SA Urged to Embrace Co-Op Model to Fix Aged Care and Disability Worker Shortages
5 December 2018 at 8:37 am
South Australia should embrace the cooperative business model to fix problems in the state’s care sector, according to a leading UK social entrepreneur.
Dr Guy Turnbull, EY’s UK Entrepreneur of the Year in 2017, has been in Australia sharing his expertise in applying the cooperative model to the social care workforce.
A former UK public service co-operative development worker, Turnbull founded Care and Share Associates Limited (CASA) in 2004, which is a worker-owned carer cooperative that delivers 24,000 hours of support per week.
Turnbull is behind an Adelaide trial linking local GPs and allied health providers with a cooperative of home care staff.
This is designed to reduce the number of people being admitted to hospital due to a lack of adequate community care.
“It’s all about delivering higher-quality care by employees that are better engaged in what they do because they are working as part of a co-operative,” Turnbull said.
“There is no greater way to engage an employee and deliver superior outcomes than to make them an owner of the organisation that they work for – this is why the employee ownership and cooperative business models are thriving.”
The disability and aged care sectors have recently suffered a carer workforce shortage.
A parliamentary committee recently noted there was a need for need for an additional 70,000 disability workers by 2020 with the roll-out of the National Disability Insurance Scheme.
In aged care, almost one million aged care workers will be needed to provide care to six million people by 2050, according to a recent report by the Victorian Council of Social Service.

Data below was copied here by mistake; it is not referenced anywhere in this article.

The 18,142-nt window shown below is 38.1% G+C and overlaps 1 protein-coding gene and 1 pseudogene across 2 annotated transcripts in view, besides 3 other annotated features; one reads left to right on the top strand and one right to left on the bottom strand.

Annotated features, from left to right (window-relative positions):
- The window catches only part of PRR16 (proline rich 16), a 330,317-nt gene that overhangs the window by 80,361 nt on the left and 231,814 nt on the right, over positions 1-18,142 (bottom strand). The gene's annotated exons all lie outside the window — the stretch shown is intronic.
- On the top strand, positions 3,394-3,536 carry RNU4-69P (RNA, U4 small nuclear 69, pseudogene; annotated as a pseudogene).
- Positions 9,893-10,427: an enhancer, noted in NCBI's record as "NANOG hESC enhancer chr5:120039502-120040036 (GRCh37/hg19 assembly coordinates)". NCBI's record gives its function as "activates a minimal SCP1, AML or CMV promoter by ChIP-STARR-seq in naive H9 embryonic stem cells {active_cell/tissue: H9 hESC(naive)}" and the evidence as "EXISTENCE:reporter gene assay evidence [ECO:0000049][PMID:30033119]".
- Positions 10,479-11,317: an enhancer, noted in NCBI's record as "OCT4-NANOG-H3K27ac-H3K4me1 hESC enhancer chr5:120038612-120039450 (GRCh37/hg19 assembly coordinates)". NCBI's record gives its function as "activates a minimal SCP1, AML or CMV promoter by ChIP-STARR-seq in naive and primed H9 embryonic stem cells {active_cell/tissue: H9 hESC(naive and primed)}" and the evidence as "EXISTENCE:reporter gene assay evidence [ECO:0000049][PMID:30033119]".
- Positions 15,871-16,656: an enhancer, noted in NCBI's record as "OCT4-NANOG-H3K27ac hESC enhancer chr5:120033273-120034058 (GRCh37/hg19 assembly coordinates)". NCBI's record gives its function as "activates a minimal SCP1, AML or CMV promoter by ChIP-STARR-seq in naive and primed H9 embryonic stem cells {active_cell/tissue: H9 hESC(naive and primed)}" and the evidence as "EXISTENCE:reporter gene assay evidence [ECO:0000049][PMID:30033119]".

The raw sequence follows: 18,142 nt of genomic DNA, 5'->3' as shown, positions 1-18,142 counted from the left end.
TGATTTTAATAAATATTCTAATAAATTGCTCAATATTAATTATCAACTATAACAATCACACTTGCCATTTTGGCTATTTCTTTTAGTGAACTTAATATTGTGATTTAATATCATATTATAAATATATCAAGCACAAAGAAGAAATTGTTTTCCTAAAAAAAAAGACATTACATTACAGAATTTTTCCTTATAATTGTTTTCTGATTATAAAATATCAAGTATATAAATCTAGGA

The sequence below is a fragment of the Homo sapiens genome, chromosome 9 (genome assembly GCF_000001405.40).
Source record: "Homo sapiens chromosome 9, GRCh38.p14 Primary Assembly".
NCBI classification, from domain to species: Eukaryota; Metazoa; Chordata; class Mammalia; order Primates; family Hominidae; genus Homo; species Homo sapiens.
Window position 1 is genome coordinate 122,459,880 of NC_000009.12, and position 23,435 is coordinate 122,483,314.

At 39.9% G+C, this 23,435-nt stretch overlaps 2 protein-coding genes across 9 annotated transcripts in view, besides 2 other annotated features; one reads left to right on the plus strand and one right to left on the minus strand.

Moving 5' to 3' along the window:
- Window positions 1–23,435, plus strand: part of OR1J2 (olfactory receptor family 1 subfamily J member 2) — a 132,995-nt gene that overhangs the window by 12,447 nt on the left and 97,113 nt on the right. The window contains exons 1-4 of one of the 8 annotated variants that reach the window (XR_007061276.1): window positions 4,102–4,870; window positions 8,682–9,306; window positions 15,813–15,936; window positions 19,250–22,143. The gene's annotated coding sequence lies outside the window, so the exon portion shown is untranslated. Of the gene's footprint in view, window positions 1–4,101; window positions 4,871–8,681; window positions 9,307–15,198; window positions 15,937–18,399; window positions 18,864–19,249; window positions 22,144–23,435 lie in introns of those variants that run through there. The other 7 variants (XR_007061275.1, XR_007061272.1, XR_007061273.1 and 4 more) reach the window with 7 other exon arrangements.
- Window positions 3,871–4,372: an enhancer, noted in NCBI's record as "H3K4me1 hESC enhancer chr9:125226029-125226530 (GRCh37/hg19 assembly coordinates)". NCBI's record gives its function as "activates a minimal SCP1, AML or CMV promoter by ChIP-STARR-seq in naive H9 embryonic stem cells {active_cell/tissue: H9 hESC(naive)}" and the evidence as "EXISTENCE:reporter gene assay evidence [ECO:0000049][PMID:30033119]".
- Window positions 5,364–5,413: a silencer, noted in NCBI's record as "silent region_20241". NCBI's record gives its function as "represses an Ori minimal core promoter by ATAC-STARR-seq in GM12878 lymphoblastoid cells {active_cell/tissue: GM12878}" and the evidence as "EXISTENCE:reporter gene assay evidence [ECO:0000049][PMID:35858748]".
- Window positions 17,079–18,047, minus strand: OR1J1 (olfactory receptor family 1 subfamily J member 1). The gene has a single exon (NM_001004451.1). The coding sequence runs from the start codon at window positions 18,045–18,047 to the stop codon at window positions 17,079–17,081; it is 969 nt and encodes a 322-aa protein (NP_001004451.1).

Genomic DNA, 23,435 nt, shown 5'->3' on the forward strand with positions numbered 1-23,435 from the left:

“That’s a three-fold increase up from 336,000 people currently working in the aged care sector,” Turnbull said.
“Now’s the time to take action and think differently about the way care is delivered.
“When people have a stake in an organisation like a cooperative, they deliver a much better quality of care. This makes the business more successful and means that profits can be reinvested in the staff development and better care.”
Don Dunstan Foundation executive director David Pearson said Australia needed to be a lot more concerned about workforce issues in the care sector.
“Not being on the front foot and addressing these challenges leads to more royal commissions into the quality of care,” Pearson said.
“This industry is also a crucial part of the local economy and in South Australia’s case, is currently the biggest driver of job creation.”
Turnbull told Pro Bono News the pilot will be undertaken with one of Australia’s first worker-owned co-ops, The Co-operative Life.
Other key partners of the pilot include a group of pharmacists and allied health professionals, and a network of GPs led by Dr Andrew Kelly.
“We recently had a stakeholder meeting with the City of Charles Sturt who are very supportive of the initiative. And we’re currently putting our implementation plan together,” he said.
“South Australia faces a huge challenge with its disability and aged care workforce. Unless more innovative approaches to joining up services and joining up careers are looked at, it will be a real struggle to meet this increased demand.”
The pilot is expected to commence early next year.